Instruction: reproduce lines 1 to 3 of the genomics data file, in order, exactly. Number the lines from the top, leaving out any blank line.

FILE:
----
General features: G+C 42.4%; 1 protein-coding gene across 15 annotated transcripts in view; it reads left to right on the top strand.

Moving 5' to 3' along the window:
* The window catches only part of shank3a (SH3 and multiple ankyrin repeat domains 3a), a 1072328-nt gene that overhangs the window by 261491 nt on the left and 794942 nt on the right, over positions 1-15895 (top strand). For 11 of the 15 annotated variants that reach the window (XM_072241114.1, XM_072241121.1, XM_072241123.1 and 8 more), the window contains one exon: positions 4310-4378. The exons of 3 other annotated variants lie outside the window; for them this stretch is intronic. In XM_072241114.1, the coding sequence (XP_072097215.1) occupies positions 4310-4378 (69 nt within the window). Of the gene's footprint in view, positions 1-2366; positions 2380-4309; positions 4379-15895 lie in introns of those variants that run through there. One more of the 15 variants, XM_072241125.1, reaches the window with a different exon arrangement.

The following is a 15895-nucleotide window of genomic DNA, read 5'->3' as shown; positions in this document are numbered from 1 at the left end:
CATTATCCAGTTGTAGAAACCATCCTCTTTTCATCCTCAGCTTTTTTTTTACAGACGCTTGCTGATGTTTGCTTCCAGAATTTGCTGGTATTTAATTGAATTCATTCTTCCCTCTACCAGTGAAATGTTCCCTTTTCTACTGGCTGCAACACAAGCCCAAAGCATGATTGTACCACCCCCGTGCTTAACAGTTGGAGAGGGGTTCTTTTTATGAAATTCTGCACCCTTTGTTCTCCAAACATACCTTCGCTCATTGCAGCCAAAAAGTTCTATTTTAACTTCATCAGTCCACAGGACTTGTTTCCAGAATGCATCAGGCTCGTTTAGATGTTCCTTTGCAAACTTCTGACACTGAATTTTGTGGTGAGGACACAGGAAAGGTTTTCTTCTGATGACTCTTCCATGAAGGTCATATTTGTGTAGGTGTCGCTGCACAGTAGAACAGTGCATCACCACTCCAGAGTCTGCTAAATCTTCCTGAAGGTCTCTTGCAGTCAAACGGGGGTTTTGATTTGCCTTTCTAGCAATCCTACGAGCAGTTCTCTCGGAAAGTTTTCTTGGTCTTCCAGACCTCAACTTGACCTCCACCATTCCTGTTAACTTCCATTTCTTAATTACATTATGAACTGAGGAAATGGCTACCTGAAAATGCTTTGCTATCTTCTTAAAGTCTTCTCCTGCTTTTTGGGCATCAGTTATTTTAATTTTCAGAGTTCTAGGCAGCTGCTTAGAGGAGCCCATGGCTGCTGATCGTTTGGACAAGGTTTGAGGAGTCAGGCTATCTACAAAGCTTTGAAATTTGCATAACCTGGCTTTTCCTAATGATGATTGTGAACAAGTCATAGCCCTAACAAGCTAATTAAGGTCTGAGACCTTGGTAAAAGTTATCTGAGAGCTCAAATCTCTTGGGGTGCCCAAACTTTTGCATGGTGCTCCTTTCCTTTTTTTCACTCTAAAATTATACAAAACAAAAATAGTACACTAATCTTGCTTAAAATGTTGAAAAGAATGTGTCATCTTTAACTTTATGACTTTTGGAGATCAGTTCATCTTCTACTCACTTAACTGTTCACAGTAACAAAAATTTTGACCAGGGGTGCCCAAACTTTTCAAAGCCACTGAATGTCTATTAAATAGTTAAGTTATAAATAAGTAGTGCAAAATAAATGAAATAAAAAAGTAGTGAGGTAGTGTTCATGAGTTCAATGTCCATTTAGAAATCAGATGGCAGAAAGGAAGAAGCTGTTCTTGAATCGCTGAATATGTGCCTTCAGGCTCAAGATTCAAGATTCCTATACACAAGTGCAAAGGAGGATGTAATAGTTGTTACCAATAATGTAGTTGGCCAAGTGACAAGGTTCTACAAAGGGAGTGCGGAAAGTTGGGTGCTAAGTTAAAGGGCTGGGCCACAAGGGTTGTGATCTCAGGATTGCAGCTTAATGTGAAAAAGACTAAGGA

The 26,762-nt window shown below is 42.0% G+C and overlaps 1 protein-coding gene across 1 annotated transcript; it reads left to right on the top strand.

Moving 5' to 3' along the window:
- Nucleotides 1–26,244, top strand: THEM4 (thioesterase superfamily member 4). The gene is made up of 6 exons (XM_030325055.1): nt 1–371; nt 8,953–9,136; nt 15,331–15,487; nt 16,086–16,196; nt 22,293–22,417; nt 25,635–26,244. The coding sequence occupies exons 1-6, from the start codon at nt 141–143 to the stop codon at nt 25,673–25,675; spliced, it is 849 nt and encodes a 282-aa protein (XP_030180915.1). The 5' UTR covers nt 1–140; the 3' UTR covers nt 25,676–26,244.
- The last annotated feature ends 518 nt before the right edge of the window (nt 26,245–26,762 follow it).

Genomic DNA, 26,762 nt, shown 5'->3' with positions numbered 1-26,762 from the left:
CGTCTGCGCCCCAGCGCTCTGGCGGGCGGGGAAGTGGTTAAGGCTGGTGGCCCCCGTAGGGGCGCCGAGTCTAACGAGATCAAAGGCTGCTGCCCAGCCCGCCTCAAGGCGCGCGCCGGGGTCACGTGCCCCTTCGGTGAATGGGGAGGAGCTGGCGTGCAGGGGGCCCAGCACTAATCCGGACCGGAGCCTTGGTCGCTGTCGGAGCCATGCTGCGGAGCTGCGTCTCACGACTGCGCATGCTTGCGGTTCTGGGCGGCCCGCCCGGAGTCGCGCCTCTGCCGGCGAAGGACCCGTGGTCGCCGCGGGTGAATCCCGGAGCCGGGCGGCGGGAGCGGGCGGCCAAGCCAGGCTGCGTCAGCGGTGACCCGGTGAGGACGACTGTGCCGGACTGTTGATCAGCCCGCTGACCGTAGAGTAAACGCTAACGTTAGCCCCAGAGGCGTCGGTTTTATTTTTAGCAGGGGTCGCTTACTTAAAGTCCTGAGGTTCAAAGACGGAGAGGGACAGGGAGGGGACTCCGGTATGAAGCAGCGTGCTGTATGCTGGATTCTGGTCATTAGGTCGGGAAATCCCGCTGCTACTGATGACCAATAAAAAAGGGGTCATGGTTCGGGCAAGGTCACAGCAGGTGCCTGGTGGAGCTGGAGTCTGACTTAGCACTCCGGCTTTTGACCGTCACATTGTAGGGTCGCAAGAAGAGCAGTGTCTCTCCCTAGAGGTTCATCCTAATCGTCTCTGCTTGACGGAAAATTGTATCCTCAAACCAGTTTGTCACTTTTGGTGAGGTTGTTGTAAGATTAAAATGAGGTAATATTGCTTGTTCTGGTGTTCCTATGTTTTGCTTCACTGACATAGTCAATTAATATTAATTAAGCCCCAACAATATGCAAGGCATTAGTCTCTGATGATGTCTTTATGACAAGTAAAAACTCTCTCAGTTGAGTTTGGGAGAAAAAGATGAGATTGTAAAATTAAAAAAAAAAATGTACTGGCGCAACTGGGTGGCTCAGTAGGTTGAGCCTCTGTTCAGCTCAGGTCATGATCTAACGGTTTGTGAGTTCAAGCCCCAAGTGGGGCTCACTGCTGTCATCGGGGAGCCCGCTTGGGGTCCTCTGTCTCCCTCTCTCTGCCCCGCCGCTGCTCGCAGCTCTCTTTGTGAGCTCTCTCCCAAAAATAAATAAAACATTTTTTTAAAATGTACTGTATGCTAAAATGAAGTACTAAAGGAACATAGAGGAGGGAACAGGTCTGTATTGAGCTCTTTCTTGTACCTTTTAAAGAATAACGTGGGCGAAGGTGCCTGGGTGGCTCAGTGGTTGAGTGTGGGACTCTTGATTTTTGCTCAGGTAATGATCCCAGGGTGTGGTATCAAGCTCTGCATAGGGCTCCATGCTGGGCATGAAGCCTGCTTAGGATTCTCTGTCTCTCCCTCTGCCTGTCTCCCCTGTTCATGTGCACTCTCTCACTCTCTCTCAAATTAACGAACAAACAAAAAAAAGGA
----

General features: G+C 42.4%; 1 protein-coding gene across 15 annotated transcripts in view; it reads left to right on the top strand.

Moving 5' to 3' along the window:
* The window catches only part of shank3a (SH3 and multiple ankyrin repeat domains 3a), a 1072328-nt gene that overhangs the window by 261491 nt on the left and 794942 nt on the right, over positions 1-15895 (top strand). For 11 of the 15 annotated variants that reach the window (XM_072241114.1, XM_072241121.1, XM_072241123.1 and 8 more), the window contains one exon: positions 4310-4378. The exons of 3 other annotated variants lie outside the window; for them this stretch is intronic. In XM_072241114.1, the coding sequence (XP_072097215.1) occupies positions 4310-4378 (69 nt within the window). Of the gene's footprint in view, positions 1-2366; positions 2380-4309; positions 4379-15895 lie in introns of those variants that run through there. One more of the 15 variants, XM_072241125.1, reaches the window with a different exon arrangement.